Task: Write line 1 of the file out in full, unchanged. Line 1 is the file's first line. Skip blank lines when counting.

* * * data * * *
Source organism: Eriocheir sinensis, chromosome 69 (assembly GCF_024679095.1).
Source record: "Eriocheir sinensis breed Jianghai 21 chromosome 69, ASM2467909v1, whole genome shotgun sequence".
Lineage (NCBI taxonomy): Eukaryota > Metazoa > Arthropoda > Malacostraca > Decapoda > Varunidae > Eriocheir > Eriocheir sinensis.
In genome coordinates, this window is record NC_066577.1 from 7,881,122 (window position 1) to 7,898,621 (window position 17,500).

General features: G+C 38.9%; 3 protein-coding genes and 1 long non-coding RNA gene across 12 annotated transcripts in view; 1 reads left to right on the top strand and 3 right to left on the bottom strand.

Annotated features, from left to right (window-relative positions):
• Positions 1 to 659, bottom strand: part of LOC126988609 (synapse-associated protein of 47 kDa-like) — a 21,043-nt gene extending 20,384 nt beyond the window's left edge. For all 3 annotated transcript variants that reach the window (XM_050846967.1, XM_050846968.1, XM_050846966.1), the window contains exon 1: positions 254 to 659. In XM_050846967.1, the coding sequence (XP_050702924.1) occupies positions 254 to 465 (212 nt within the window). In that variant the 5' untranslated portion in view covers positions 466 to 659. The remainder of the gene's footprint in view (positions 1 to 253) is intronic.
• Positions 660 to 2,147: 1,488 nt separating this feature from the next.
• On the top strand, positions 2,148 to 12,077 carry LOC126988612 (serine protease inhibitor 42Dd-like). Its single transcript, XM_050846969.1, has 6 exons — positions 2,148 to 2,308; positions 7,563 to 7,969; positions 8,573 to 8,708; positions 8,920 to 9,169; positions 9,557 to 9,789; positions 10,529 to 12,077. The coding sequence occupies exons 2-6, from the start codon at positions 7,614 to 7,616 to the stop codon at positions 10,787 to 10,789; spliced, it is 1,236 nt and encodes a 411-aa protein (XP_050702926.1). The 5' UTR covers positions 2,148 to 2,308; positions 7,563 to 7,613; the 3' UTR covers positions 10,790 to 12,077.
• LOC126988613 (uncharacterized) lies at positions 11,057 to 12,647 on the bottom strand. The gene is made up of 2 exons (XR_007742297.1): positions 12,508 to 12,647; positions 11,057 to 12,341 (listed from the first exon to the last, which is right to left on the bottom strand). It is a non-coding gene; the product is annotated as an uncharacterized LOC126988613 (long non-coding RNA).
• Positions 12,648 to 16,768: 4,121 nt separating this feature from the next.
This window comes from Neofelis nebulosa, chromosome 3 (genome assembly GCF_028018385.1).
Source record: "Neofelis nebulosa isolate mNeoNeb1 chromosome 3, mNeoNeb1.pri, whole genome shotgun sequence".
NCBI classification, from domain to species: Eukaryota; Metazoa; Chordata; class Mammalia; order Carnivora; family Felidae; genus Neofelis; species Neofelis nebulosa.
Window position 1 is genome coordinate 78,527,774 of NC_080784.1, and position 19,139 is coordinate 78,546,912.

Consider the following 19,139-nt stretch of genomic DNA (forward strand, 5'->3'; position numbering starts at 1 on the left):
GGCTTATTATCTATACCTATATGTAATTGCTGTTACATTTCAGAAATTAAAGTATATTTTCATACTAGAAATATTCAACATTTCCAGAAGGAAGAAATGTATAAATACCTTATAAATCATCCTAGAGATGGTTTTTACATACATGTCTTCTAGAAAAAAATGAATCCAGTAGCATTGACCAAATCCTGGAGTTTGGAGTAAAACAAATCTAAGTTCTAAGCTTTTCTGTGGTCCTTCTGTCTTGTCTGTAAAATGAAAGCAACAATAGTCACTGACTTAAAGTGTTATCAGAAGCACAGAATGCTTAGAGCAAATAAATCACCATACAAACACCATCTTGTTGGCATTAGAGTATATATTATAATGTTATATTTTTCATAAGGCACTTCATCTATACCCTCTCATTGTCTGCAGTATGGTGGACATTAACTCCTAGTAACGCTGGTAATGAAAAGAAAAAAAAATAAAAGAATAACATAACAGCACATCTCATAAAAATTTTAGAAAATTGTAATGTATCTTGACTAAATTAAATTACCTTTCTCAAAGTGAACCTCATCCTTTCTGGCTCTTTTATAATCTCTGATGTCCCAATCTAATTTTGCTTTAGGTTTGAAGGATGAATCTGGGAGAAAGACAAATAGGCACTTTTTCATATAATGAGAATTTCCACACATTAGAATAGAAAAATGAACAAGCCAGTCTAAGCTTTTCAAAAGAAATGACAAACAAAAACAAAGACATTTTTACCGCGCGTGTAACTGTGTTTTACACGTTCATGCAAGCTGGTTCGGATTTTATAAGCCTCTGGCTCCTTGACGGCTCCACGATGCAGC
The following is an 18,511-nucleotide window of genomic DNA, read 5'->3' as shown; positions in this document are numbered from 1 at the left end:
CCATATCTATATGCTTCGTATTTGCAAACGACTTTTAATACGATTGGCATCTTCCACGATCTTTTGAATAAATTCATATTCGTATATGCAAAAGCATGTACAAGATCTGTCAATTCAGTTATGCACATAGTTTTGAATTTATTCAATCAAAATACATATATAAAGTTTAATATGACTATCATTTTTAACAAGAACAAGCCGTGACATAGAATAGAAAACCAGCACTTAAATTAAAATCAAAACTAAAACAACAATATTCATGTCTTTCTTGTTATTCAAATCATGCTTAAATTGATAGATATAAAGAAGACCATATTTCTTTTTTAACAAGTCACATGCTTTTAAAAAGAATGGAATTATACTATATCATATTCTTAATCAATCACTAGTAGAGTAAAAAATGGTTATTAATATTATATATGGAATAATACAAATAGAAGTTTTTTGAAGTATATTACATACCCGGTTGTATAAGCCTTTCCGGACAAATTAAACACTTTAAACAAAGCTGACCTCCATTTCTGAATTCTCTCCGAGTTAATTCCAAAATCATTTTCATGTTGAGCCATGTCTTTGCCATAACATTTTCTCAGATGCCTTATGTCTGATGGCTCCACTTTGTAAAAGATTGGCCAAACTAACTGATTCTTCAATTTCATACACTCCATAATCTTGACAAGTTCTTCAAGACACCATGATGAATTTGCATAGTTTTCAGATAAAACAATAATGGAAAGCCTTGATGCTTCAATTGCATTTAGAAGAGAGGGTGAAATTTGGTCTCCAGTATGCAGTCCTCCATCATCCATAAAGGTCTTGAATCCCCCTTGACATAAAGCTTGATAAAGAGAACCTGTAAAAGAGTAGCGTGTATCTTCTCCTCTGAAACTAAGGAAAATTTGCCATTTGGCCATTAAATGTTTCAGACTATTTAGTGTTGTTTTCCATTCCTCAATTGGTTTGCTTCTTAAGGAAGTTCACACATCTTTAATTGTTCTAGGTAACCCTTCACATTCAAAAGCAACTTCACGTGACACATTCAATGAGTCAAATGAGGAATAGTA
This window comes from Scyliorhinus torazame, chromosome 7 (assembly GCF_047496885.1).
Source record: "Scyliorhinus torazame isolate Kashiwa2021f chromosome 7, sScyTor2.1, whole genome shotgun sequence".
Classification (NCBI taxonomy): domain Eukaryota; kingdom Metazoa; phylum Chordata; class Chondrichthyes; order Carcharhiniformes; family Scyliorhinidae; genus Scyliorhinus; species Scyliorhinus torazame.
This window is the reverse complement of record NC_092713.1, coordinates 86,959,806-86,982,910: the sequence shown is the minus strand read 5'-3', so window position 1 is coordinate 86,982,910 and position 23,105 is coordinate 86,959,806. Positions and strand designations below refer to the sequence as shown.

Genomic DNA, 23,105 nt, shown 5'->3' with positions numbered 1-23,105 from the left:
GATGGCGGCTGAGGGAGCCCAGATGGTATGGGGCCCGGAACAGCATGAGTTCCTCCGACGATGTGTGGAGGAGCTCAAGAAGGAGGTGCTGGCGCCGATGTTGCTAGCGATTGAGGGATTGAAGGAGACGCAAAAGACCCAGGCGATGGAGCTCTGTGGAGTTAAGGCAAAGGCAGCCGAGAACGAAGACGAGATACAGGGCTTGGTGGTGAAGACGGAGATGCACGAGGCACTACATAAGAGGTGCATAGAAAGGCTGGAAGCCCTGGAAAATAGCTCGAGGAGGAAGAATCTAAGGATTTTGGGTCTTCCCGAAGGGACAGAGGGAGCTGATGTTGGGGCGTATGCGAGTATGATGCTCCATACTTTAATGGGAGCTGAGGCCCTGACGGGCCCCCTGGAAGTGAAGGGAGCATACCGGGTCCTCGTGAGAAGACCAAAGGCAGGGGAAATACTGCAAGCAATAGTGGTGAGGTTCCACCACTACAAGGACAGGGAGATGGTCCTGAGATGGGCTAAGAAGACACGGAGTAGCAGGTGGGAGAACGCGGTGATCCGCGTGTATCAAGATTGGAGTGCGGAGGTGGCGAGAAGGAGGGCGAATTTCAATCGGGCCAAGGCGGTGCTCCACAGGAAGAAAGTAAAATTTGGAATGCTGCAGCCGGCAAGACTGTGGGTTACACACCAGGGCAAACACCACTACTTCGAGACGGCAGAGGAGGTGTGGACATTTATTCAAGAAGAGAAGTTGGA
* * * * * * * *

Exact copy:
Source organism: Eriocheir sinensis, chromosome 69 (assembly GCF_024679095.1).